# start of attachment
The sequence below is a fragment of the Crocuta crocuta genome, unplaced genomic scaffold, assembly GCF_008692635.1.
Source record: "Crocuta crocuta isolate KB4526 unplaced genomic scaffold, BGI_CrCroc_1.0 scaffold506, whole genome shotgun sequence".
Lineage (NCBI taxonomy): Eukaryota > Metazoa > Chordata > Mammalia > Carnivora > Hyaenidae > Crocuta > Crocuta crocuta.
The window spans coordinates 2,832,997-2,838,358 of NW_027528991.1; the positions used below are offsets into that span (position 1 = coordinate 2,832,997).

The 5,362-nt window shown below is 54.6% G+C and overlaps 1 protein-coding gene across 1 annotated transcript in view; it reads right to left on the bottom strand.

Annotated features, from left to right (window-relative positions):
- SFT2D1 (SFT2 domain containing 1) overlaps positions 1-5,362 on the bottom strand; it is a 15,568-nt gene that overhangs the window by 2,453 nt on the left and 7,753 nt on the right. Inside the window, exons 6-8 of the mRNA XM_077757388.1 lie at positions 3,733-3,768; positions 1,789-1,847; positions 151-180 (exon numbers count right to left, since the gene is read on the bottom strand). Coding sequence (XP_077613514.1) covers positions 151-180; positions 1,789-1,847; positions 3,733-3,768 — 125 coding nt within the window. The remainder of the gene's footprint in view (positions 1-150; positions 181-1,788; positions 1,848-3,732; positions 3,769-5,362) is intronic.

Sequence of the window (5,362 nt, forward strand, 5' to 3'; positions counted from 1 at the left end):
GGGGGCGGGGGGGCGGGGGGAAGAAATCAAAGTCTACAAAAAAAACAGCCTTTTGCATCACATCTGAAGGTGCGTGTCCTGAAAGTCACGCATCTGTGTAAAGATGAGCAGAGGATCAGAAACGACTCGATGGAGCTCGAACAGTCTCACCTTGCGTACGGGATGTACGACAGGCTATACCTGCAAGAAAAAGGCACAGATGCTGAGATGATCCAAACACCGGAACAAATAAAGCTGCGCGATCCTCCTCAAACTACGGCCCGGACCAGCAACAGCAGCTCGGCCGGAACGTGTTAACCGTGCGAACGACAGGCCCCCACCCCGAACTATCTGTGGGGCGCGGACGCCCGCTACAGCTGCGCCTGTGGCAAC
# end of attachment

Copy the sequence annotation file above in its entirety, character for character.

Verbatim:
The sequence below is a fragment of the Crocuta crocuta genome, unplaced genomic scaffold, assembly GCF_008692635.1.
Source record: "Crocuta crocuta isolate KB4526 unplaced genomic scaffold, BGI_CrCroc_1.0 scaffold506, whole genome shotgun sequence".
Lineage (NCBI taxonomy): Eukaryota > Metazoa > Chordata > Mammalia > Carnivora > Hyaenidae > Crocuta > Crocuta crocuta.
The window spans coordinates 2,832,997-2,838,358 of NW_027528991.1; the positions used below are offsets into that span (position 1 = coordinate 2,832,997).

The 5,362-nt window shown below is 54.6% G+C and overlaps 1 protein-coding gene across 1 annotated transcript in view; it reads right to left on the bottom strand.

Annotated features, from left to right (window-relative positions):
- SFT2D1 (SFT2 domain containing 1) overlaps positions 1-5,362 on the bottom strand; it is a 15,568-nt gene that overhangs the window by 2,453 nt on the left and 7,753 nt on the right. Inside the window, exons 6-8 of the mRNA XM_077757388.1 lie at positions 3,733-3,768; positions 1,789-1,847; positions 151-180 (exon numbers count right to left, since the gene is read on the bottom strand). Coding sequence (XP_077613514.1) covers positions 151-180; positions 1,789-1,847; positions 3,733-3,768 — 125 coding nt within the window. The remainder of the gene's footprint in view (positions 1-150; positions 181-1,788; positions 1,848-3,732; positions 3,769-5,362) is intronic.

Sequence of the window (5,362 nt, forward strand, 5' to 3'; positions counted from 1 at the left end):
GGGGGCGGGGGGGCGGGGGGAAGAAATCAAAGTCTACAAAAAAAACAGCCTTTTGCATCACATCTGAAGGTGCGTGTCCTGAAAGTCACGCATCTGTGTAAAGATGAGCAGAGGATCAGAAACGACTCGATGGAGCTCGAACAGTCTCACCTTGCGTACGGGATGTACGACAGGCTATACCTGCAAGAAAAAGGCACAGATGCTGAGATGATCCAAACACCGGAACAAATAAAGCTGCGCGATCCTCCTCAAACTACGGCCCGGACCAGCAACAGCAGCTCGGCCGGAACGTGTTAACCGTGCGAACGACAGGCCCCCACCCCGAACTATCTGTGGGGCGCGGACGCCCGCTACAGCTGCGCCTGTGGCAAC